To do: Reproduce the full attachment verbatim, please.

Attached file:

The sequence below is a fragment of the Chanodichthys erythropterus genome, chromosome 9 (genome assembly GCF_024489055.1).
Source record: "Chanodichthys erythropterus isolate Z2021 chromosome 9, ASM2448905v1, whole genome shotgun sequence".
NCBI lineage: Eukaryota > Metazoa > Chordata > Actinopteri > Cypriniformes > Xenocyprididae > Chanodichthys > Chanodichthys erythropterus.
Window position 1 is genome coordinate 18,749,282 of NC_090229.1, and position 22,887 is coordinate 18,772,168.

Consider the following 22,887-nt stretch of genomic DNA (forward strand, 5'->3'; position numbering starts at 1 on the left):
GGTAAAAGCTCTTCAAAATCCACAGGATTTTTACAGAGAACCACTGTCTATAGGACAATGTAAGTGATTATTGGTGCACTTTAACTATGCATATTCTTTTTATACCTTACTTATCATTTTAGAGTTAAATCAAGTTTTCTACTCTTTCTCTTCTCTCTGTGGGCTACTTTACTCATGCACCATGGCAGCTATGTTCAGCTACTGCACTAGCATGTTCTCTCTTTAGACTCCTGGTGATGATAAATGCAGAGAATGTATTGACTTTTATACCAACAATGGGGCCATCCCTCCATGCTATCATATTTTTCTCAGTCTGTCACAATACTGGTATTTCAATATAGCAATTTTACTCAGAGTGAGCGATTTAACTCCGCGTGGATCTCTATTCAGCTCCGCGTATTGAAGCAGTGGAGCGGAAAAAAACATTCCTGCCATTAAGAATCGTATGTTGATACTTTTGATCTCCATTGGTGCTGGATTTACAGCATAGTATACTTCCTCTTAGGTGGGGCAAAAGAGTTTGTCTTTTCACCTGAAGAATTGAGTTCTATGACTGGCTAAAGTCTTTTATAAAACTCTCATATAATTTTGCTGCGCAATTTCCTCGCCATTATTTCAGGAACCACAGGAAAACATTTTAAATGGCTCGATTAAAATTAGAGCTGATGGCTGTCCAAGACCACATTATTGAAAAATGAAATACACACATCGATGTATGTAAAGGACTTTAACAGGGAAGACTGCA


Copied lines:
The sequence below is a fragment of the Chanodichthys erythropterus genome, chromosome 9 (genome assembly GCF_024489055.1).
Source record: "Chanodichthys erythropterus isolate Z2021 chromosome 9, ASM2448905v1, whole genome shotgun sequence".
NCBI lineage: Eukaryota > Metazoa > Chordata > Actinopteri > Cypriniformes > Xenocyprididae > Chanodichthys > Chanodichthys erythropterus.
Window position 1 is genome coordinate 18,749,282 of NC_090229.1, and position 22,887 is coordinate 18,772,168.

Consider the following 22,887-nt stretch of genomic DNA (forward strand, 5'->3'; position numbering starts at 1 on the left):
GGTAAAAGCTCTTCAAAATCCACAGGATTTTTACAGAGAACCACTGTCTATAGGACAATGTAAGTGATTATTGGTGCACTTTAACTATGCATATTCTTTTTATACCTTACTTATCATTTTAGAGTTAAATCAAGTTTTCTACTCTTTCTCTTCTCTCTGTGGGCTACTTTACTCATGCACCATGGCAGCTATGTTCAGCTACTGCACTAGCATGTTCTCTCTTTAGACTCCTGGTGATGATAAATGCAGAGAATGTATTGACTTTTATACCAACAATGGGGCCATCCCTCCATGCTATCATATTTTTCTCAGTCTGTCACAATACTGGTATTTCAATATAGCAATTTTACTCAGAGTGAGCGATTTAACTCCGCGTGGATCTCTATTCAGCTCCGCGTATTGAAGCAGTGGAGCGGAAAAAAACATTCCTGCCATTAAGAATCGTATGTTGATACTTTTGATCTCCATTGGTGCTGGATTTACAGCATAGTATACTTCCTCTTAGGTGGGGCAAAAGAGTTTGTCTTTTCACCTGAAGAATTGAGTTCTATGACTGGCTAAAGTCTTTTATAAAACTCTCATATAATTTTGCTGCGCAATTTCCTCGCCATTATTTCAGGAACCACAGGAAAACATTTTAAATGGCTCGATTAAAATTAGAGCTGATGGCTGTCCAAGACCACATTATTGAAAAATGAAATACACACATCGATGTATGTAAAGGACTTTAACAGGGAAGACTGCA